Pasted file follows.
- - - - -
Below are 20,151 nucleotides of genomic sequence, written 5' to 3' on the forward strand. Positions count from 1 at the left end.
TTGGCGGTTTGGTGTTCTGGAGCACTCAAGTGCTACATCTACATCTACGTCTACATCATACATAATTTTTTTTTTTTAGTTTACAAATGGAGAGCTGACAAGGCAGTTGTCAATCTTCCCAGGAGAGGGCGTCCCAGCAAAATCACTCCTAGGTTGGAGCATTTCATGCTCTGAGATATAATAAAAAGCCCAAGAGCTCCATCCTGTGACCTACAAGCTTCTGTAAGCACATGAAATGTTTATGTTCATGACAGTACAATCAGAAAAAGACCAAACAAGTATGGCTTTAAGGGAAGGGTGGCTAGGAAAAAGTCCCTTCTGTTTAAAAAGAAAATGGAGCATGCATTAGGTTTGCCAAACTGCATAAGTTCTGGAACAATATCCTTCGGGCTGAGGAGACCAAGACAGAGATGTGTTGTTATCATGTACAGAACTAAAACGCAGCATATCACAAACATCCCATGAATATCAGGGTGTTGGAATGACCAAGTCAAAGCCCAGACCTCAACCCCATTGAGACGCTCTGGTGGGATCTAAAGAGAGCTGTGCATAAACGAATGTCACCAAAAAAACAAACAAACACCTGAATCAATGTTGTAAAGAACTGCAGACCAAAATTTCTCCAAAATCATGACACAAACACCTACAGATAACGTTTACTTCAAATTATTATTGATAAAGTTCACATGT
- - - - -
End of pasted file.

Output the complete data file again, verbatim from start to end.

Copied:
Below are 20,151 nucleotides of genomic sequence, written 5' to 3' on the forward strand. Positions count from 1 at the left end.
TTGGCGGTTTGGTGTTCTGGAGCACTCAAGTGCTACATCTACATCTACGTCTACATCATACATAATTTTTTTTTTTTAGTTTACAAATGGAGAGCTGACAAGGCAGTTGTCAATCTTCCCAGGAGAGGGCGTCCCAGCAAAATCACTCCTAGGTTGGAGCATTTCATGCTCTGAGATATAATAAAAAGCCCAAGAGCTCCATCCTGTGACCTACAAGCTTCTGTAAGCACATGAAATGTTTATGTTCATGACAGTACAATCAGAAAAAGACCAAACAAGTATGGCTTTAAGGGAAGGGTGGCTAGGAAAAAGTCCCTTCTGTTTAAAAAGAAAATGGAGCATGCATTAGGTTTGCCAAACTGCATAAGTTCTGGAACAATATCCTTCGGGCTGAGGAGACCAAGACAGAGATGTGTTGTTATCATGTACAGAACTAAAACGCAGCATATCACAAACATCCCATGAATATCAGGGTGTTGGAATGACCAAGTCAAAGCCCAGACCTCAACCCCATTGAGACGCTCTGGTGGGATCTAAAGAGAGCTGTGCATAAACGAATGTCACCAAAAAAACAAACAAACACCTGAATCAATGTTGTAAAGAACTGCAGACCAAAATTTCTCCAAAATCATGACACAAACACCTACAGATAACGTTTACTTCAAATTATTATTGATAAAGTTCACATGT